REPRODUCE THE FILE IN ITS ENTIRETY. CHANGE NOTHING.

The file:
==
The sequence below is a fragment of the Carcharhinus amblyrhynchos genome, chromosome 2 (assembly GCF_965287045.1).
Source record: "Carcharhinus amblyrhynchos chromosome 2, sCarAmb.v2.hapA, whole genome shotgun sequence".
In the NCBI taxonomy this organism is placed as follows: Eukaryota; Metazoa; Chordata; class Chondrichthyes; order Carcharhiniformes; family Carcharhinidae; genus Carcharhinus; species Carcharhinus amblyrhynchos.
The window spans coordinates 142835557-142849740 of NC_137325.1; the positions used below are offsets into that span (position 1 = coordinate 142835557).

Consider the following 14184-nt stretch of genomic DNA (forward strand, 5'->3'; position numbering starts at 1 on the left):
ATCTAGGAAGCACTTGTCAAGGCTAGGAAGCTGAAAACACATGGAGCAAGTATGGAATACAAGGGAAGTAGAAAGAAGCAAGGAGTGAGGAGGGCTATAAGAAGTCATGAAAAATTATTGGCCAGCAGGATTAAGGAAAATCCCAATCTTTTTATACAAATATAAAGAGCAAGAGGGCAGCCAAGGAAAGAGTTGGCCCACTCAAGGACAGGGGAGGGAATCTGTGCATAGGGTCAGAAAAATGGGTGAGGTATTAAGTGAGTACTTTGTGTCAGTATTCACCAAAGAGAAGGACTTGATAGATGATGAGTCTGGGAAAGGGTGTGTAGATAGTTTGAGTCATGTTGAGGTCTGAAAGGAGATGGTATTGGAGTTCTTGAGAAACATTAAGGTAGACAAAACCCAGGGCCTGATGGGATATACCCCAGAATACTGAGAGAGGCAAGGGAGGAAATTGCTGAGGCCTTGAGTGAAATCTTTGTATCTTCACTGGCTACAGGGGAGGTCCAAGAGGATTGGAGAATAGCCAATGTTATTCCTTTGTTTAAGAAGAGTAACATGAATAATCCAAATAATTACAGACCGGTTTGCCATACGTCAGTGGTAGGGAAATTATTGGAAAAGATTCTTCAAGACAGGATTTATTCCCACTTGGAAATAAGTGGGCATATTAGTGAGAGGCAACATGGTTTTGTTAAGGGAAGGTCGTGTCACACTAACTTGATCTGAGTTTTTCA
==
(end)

The sequence below is a fragment of the Carcharhinus amblyrhynchos genome, chromosome 2 (assembly GCF_965287045.1).
Source record: "Carcharhinus amblyrhynchos chromosome 2, sCarAmb.v2.hapA, whole genome shotgun sequence".
In the NCBI taxonomy this organism is placed as follows: Eukaryota; Metazoa; Chordata; class Chondrichthyes; order Carcharhiniformes; family Carcharhinidae; genus Carcharhinus; species Carcharhinus amblyrhynchos.
The window spans coordinates 142835557-142849740 of NC_137325.1; the positions used below are offsets into that span (position 1 = coordinate 142835557).

Consider the following 14184-nt stretch of genomic DNA (forward strand, 5'->3'; position numbering starts at 1 on the left):
ATCTAGGAAGCACTTGTCAAGGCTAGGAAGCTGAAAACACATGGAGCAAGTATGGAATACAAGGGAAGTAGAAAGAAGCAAGGAGTGAGGAGGGCTATAAGAAGTCATGAAAAATTATTGGCCAGCAGGATTAAGGAAAATCCCAATCTTTTTATACAAATATAAAGAGCAAGAGGGCAGCCAAGGAAAGAGTTGGCCCACTCAAGGACAGGGGAGGGAATCTGTGCATAGGGTCAGAAAAATGGGTGAGGTATTAAGTGAGTACTTTGTGTCAGTATTCACCAAAGAGAAGGACTTGATAGATGATGAGTCTGGGAAAGGGTGTGTAGATAGTTTGAGTCATGTTGAGGTCTGAAAGGAGATGGTATTGGAGTTCTTGAGAAACATTAAGGTAGACAAAACCCAGGGCCTGATGGGATATACCCCAGAATACTGAGAGAGGCAAGGGAGGAAATTGCTGAGGCCTTGAGTGAAATCTTTGTATCTTCACTGGCTACAGGGGAGGTCCAAGAGGATTGGAGAATAGCCAATGTTATTCCTTTGTTTAAGAAGAGTAACATGAATAATCCAAATAATTACAGACCGGTTTGCCATACGTCAGTGGTAGGGAAATTATTGGAAAAGATTCTTCAAGACAGGATTTATTCCCACTTGGAAATAAGTGGGCATATTAGTGAGAGGCAACATGGTTTTGTTAAGGGAAGGTCGTGTCACACTAACTTGATCTGAGTTTTTCA